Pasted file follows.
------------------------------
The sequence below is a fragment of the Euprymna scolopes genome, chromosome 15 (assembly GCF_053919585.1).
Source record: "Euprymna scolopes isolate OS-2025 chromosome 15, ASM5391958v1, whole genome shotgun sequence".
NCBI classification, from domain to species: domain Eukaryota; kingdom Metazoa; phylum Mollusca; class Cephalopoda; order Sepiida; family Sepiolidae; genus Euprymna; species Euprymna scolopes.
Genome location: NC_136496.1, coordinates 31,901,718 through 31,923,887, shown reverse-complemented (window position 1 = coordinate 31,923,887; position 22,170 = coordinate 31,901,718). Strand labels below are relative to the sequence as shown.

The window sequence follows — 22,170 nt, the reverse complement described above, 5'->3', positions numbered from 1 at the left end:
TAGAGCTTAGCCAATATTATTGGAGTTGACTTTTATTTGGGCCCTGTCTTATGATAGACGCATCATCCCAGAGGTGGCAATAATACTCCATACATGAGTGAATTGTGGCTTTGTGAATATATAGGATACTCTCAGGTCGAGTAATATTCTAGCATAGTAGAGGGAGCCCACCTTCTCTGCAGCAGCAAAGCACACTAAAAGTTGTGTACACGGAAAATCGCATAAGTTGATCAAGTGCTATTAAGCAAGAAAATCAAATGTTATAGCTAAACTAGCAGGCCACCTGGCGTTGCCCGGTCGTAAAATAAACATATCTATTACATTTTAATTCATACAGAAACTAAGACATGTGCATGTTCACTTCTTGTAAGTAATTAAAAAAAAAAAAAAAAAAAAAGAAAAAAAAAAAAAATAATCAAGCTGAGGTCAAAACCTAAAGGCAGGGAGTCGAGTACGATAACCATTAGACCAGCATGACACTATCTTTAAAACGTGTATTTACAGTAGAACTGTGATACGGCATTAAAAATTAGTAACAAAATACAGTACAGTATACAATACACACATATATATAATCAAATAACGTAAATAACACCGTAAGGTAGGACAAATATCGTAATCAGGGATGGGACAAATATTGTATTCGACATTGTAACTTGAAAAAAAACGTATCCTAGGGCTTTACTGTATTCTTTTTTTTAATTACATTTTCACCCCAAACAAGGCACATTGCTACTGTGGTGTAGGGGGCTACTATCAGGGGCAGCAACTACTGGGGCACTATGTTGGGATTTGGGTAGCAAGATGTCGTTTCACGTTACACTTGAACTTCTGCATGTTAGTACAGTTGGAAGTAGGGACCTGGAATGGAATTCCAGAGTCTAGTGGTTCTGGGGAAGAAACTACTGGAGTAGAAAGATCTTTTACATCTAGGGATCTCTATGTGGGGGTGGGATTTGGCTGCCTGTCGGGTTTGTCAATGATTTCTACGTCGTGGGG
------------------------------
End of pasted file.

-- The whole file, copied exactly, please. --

The sequence below is a fragment of the Euprymna scolopes genome, chromosome 15 (assembly GCF_053919585.1).
Source record: "Euprymna scolopes isolate OS-2025 chromosome 15, ASM5391958v1, whole genome shotgun sequence".
NCBI classification, from domain to species: domain Eukaryota; kingdom Metazoa; phylum Mollusca; class Cephalopoda; order Sepiida; family Sepiolidae; genus Euprymna; species Euprymna scolopes.
Genome location: NC_136496.1, coordinates 31,901,718 through 31,923,887, shown reverse-complemented (window position 1 = coordinate 31,923,887; position 22,170 = coordinate 31,901,718). Strand labels below are relative to the sequence as shown.

The window sequence follows — 22,170 nt, the reverse complement described above, 5'->3', positions numbered from 1 at the left end:
TAGAGCTTAGCCAATATTATTGGAGTTGACTTTTATTTGGGCCCTGTCTTATGATAGACGCATCATCCCAGAGGTGGCAATAATACTCCATACATGAGTGAATTGTGGCTTTGTGAATATATAGGATACTCTCAGGTCGAGTAATATTCTAGCATAGTAGAGGGAGCCCACCTTCTCTGCAGCAGCAAAGCACACTAAAAGTTGTGTACACGGAAAATCGCATAAGTTGATCAAGTGCTATTAAGCAAGAAAATCAAATGTTATAGCTAAACTAGCAGGCCACCTGGCGTTGCCCGGTCGTAAAATAAACATATCTATTACATTTTAATTCATACAGAAACTAAGACATGTGCATGTTCACTTCTTGTAAGTAATTAAAAAAAAAAAAAAAAAAAAAGAAAAAAAAAAAAAATAATCAAGCTGAGGTCAAAACCTAAAGGCAGGGAGTCGAGTACGATAACCATTAGACCAGCATGACACTATCTTTAAAACGTGTATTTACAGTAGAACTGTGATACGGCATTAAAAATTAGTAACAAAATACAGTACAGTATACAATACACACATATATATAATCAAATAACGTAAATAACACCGTAAGGTAGGACAAATATCGTAATCAGGGATGGGACAAATATTGTATTCGACATTGTAACTTGAAAAAAAACGTATCCTAGGGCTTTACTGTATTCTTTTTTTTAATTACATTTTCACCCCAAACAAGGCACATTGCTACTGTGGTGTAGGGGGCTACTATCAGGGGCAGCAACTACTGGGGCACTATGTTGGGATTTGGGTAGCAAGATGTCGTTTCACGTTACACTTGAACTTCTGCATGTTAGTACAGTTGGAAGTAGGGACCTGGAATGGAATTCCAGAGTCTAGTGGTTCTGGGGAAGAAACTACTGGAGTAGAAAGATCTTTTACATCTAGGGATCTCTATGTGGGGGTGGGATTTGGCTGCCTGTCGGGTTTGTCAATGATTTCTACGTCGTGGGG